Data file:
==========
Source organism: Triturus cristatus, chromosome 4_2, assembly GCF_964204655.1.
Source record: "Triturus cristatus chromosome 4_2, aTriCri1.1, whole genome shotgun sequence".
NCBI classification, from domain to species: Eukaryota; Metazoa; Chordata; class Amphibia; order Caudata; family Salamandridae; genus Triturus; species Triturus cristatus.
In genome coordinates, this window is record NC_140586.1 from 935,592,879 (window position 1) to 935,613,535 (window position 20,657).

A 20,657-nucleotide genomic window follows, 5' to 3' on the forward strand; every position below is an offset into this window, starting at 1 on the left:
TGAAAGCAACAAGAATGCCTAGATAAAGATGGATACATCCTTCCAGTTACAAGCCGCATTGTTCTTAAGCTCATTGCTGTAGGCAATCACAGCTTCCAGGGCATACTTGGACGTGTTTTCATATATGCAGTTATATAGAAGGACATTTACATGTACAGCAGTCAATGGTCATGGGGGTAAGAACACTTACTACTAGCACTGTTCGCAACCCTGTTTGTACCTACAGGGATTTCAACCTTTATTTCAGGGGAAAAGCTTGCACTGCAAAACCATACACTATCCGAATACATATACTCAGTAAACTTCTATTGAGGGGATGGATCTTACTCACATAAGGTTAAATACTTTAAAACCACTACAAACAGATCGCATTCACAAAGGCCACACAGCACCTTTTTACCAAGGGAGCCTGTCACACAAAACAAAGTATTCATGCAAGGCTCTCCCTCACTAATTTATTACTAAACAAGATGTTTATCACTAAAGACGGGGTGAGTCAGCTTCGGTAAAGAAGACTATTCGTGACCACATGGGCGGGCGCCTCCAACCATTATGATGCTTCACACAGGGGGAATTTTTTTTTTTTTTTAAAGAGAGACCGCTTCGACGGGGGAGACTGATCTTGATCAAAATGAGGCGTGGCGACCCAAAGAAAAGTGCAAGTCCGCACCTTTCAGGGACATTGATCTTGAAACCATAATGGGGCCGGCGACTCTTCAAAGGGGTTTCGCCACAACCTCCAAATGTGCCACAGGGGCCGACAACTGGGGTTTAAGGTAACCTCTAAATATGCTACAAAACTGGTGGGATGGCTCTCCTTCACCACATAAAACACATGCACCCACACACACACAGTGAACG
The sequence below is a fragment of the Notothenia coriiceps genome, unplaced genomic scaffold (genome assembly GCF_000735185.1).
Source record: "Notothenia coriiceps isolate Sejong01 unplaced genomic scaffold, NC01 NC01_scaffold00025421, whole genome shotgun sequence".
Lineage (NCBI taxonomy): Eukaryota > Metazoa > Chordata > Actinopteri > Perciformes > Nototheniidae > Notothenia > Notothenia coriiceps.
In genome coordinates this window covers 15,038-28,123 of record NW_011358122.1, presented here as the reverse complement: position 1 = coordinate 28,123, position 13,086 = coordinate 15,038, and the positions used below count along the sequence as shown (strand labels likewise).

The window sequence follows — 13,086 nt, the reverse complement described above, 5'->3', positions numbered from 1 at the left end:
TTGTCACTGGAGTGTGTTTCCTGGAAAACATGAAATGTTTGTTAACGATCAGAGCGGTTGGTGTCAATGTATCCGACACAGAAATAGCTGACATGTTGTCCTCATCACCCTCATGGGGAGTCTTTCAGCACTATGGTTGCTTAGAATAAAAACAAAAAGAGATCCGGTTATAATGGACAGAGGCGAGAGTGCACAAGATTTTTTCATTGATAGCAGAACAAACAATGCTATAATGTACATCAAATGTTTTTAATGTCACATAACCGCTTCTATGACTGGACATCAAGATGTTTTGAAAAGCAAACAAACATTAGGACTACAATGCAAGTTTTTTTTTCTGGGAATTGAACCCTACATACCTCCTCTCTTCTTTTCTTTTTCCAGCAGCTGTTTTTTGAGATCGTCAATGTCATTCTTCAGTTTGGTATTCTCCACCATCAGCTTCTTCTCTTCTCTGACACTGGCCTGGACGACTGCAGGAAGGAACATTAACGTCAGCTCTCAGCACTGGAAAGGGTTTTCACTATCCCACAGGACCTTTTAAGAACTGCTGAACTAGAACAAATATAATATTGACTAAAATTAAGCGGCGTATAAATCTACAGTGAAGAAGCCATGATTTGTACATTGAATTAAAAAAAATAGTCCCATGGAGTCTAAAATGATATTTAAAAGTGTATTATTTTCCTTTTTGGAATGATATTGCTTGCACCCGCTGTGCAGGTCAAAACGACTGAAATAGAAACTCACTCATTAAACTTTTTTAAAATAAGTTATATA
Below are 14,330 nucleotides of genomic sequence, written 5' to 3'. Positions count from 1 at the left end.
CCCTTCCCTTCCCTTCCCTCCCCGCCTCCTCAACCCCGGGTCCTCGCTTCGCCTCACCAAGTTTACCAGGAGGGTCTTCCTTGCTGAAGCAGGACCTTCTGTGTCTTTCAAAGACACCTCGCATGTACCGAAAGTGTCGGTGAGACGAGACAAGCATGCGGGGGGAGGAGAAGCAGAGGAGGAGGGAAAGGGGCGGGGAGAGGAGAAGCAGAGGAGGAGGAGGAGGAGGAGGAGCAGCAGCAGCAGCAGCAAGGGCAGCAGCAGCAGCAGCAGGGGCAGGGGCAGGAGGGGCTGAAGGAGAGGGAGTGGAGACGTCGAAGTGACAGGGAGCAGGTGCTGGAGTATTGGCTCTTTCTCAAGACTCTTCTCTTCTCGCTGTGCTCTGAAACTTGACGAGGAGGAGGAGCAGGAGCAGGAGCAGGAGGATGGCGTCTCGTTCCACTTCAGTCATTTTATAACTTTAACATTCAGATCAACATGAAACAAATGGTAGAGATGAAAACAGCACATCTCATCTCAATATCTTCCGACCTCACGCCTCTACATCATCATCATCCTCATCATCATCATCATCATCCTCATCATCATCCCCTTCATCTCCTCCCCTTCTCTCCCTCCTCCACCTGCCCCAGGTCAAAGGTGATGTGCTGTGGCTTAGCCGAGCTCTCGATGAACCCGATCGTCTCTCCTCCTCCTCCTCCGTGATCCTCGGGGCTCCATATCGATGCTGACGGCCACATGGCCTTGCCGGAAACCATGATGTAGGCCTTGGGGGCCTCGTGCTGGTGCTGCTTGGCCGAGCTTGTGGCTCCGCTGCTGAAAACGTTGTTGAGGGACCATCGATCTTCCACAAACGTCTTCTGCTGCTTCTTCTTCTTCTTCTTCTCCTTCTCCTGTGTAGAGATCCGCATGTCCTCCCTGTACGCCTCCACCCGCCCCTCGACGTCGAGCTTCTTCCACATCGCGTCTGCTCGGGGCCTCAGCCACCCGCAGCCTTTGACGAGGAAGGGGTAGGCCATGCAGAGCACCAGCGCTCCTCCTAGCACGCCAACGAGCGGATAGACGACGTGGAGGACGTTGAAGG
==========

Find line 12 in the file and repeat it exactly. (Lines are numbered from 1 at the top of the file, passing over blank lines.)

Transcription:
TTGTCACTGGAGTGTGTTTCCTGGAAAACATGAAATGTTTGTTAACGATCAGAGCGGTTGGTGTCAATGTATCCGACACAGAAATAGCTGACATGTTGTCCTCATCACCCTCATGGGGAGTCTTTCAGCACTATGGTTGCTTAGAATAAAAACAAAAAGAGATCCGGTTATAATGGACAGAGGCGAGAGTGCACAAGATTTTTTCATTGATAGCAGAACAAACAATGCTATAATGTACATCAAATGTTTTTAATGTCACATAACCGCTTCTATGACTGGACATCAAGATGTTTTGAAAAGCAAACAAACATTAGGACTACAATGCAAGTTTTTTTTTCTGGGAATTGAACCCTACATACCTCCTCTCTTCTTTTCTTTTTCCAGCAGCTGTTTTTTGAGATCGTCAATGTCATTCTTCAGTTTGGTATTCTCCACCATCAGCTTCTTCTCTTCTCTGACACTGGCCTGGACGACTGCAGGAAGGAACATTAACGTCAGCTCTCAGCACTGGAAAGGGTTTTCACTATCCCACAGGACCTTTTAAGAACTGCTGAACTAGAACAAATATAATATTGACTAAAATTAAGCGGCGTATAAATCTACAGTGAAGAAGCCATGATTTGTACATTGAATTAAAAAAAATAGTCCCATGGAGTCTAAAATGATATTTAAAAGTGTATTATTTTCCTTTTTGGAATGATATTGCTTGCACCCGCTGTGCAGGTCAAAACGACTGAAATAGAAACTCACTCATTAAACTTTTTTAAAATAAGTTATATA